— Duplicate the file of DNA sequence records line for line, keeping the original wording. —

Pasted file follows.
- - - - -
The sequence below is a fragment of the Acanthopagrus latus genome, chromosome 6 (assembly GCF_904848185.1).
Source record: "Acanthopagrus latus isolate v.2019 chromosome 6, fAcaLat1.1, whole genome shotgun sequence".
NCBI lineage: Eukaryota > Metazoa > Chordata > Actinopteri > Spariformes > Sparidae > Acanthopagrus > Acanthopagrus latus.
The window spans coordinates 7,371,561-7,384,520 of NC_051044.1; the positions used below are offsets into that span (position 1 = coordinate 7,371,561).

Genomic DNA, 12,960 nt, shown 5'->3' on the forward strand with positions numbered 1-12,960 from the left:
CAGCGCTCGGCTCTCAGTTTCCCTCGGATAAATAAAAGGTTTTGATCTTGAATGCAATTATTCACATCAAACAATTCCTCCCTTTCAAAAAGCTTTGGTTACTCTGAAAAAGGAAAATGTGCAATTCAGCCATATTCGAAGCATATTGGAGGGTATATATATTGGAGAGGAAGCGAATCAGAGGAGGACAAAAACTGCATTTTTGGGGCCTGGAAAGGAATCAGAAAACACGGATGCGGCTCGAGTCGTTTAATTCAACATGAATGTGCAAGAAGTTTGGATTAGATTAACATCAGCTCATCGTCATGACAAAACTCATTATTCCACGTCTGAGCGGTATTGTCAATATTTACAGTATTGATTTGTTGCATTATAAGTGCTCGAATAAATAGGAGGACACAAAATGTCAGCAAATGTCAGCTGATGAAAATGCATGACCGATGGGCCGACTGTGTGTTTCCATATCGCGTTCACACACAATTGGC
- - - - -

The sequence below is a fragment of the Acanthopagrus latus genome, chromosome 6 (assembly GCF_904848185.1).
Source record: "Acanthopagrus latus isolate v.2019 chromosome 6, fAcaLat1.1, whole genome shotgun sequence".
NCBI lineage: Eukaryota > Metazoa > Chordata > Actinopteri > Spariformes > Sparidae > Acanthopagrus > Acanthopagrus latus.
The window spans coordinates 7,371,561-7,384,520 of NC_051044.1; the positions used below are offsets into that span (position 1 = coordinate 7,371,561).

Genomic DNA, 12,960 nt, shown 5'->3' on the forward strand with positions numbered 1-12,960 from the left:
CAGCGCTCGGCTCTCAGTTTCCCTCGGATAAATAAAAGGTTTTGATCTTGAATGCAATTATTCACATCAAACAATTCCTCCCTTTCAAAAAGCTTTGGTTACTCTGAAAAAGGAAAATGTGCAATTCAGCCATATTCGAAGCATATTGGAGGGTATATATATTGGAGAGGAAGCGAATCAGAGGAGGACAAAAACTGCATTTTTGGGGCCTGGAAAGGAATCAGAAAACACGGATGCGGCTCGAGTCGTTTAATTCAACATGAATGTGCAAGAAGTTTGGATTAGATTAACATCAGCTCATCGTCATGACAAAACTCATTATTCCACGTCTGAGCGGTATTGTCAATATTTACAGTATTGATTTGTTGCATTATAAGTGCTCGAATAAATAGGAGGACACAAAATGTCAGCAAATGTCAGCTGATGAAAATGCATGACCGATGGGCCGACTGTGTGTTTCCATATCGCGTTCACACACAATTGGC